The Failures (and Some Successes) of Jeffrey Deitch in LA

Jeffrey Deitch (Image via latimes.com)

The insular art world likes its public follies almost as much as Hollywood. We’re constantly looking for the latest slip-up, the misspoken press statement or flubbed exhibition. That’s why the trials and travails of Jeffrey Deitch as the director of the Los Angeles Museum of Contemporary Art have been so magnetic — it’s an ongoing soap opera, replete with plot twists. But is it time now for rebalance the books of Deitch’s tenure?

In the New York Times‘s Style section (long the home of fluff pieces), writer Guy Trebay has a barbed profile of Deitch that makes some effort to resuscitate his image, which has gone far downhill from his time as the artist-driven impresario of New York’s downtown gallery scene. Trebay points out that Deitch’s mistakes have been far more visible than his successes, which include adding notable members to the museum’s board, raising attendance from near-invisible levels, and bringing some of Hollywood’s glitz to the museum world.

Deitch seems to have spoken to Trebay, but the dealer’s own voice rarely features in the profile. Responding to his critics, Deitch said in a September interview, “I’ve been in this business for decades and I’m not in a position where somebody is going to knock down my self-confidence.” But the chatter around LA seems to hold that MOCA — along with Deitch’s reputation — is doomed. Trebay goes to lengths to point out what the director has done well at, but let’s do the math and figure out just what he has accomplished, or failed to (many of which are two sides of the same coin).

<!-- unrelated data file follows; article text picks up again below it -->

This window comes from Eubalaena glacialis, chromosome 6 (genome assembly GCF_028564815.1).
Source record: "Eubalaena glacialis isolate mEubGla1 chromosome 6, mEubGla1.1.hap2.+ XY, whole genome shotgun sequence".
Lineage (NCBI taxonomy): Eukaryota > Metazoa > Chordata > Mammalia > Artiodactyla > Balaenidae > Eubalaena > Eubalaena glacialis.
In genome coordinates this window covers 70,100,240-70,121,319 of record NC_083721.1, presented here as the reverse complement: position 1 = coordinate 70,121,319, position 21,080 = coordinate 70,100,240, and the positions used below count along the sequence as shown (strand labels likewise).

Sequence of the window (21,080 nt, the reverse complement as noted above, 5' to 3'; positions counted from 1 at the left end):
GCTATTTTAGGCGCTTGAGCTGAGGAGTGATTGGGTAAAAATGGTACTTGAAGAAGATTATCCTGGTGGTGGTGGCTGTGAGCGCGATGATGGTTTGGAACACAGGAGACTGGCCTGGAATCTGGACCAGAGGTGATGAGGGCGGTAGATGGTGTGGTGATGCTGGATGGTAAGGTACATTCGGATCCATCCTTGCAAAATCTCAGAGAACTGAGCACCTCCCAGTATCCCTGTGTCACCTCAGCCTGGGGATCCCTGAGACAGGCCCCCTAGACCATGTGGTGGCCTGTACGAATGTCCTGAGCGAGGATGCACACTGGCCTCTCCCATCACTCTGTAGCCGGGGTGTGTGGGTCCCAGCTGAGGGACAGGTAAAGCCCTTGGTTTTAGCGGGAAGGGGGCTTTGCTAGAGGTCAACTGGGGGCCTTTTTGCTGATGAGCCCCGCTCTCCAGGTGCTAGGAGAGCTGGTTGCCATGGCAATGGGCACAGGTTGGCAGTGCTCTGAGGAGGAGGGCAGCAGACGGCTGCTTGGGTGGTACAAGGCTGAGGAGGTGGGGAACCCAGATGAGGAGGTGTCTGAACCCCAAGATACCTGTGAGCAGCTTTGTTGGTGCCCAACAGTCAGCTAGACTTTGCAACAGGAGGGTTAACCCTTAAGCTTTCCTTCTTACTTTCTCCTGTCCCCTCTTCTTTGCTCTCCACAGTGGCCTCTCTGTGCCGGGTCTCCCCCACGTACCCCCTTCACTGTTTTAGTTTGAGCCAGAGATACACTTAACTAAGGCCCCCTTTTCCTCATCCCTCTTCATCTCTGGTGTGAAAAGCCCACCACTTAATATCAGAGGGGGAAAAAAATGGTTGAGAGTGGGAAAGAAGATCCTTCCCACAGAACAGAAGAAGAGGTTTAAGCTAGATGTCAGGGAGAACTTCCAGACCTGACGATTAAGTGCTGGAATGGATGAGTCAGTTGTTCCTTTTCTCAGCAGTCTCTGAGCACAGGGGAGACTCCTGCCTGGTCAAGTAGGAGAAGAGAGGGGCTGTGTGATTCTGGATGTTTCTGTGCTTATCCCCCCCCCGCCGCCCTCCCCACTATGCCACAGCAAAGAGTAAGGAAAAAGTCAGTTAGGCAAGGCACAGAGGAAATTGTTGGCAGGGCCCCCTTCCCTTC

Attracting new board members: Deitch has brought heavy-hitters like heiress Wallis Annenberg, hedge fund manager Steven A. Cohen, and Hollywood mogul Ariel Emanuel to the museum’s board.

Raising attendance: In 2009, MOCA attendance was in a major lull at just 148,616. Last year, it rose to 402,255, Trebay reports — an undeniably huge increase.

Bringing Hollywood glitz: With galas directed by artists like Marina Abramovic and Francesco Vezzolli, Deitch has energized what has long been a staid area of museum culture and drawn in new donors.

Not driving the museum into oblivion: While this isn’t necessarily an accomplishment, Deitch isn’t in any danger of forcing MOCA to close or its collection to be dispersed. The collection belongs to the state of California, Maria Arena Bell, the co-chair of the board of trustees, notes.


Driving out artists and curators: Not only did head curator Paul Schimmel get fired under the Deitch regime, his practices caused world-renowned artists like Ed Ruscha, John Baldessari, and Catherine Opie, among others, to resign from the board.

Privileging buzz over intellect: By canceling a Jack Goldstein retrospective in favor of far more crowd-friendly shows from Dennis Hopper (curated by Julian Schnabel) and James Franco, Deitch has underlined his taste for entertainment over critical content.

Mounting PR flubs: Rotating heads, anyone?

Putting himself above the museum: By getting rid of the museum’s head curator and hedging about hiring another one, the director has communicated his intentions to stamp his name and brand all over the museum’s programming. Except, it’s not really cool to have an impresario-driven museum the way it might be to have a downtown

In the end, where does Deitch stand? He has certainly re-energized an institution that many had presumed dead, but in doing so he has sacrificed integrity in favor of quick-hit, headline-friendly curatorial choices and branding strategies. It might provide for immediate visibility, but it doesn’t ensure the long-term viability of the institution. Glamor, though attractive, is often the enemy of critical success.

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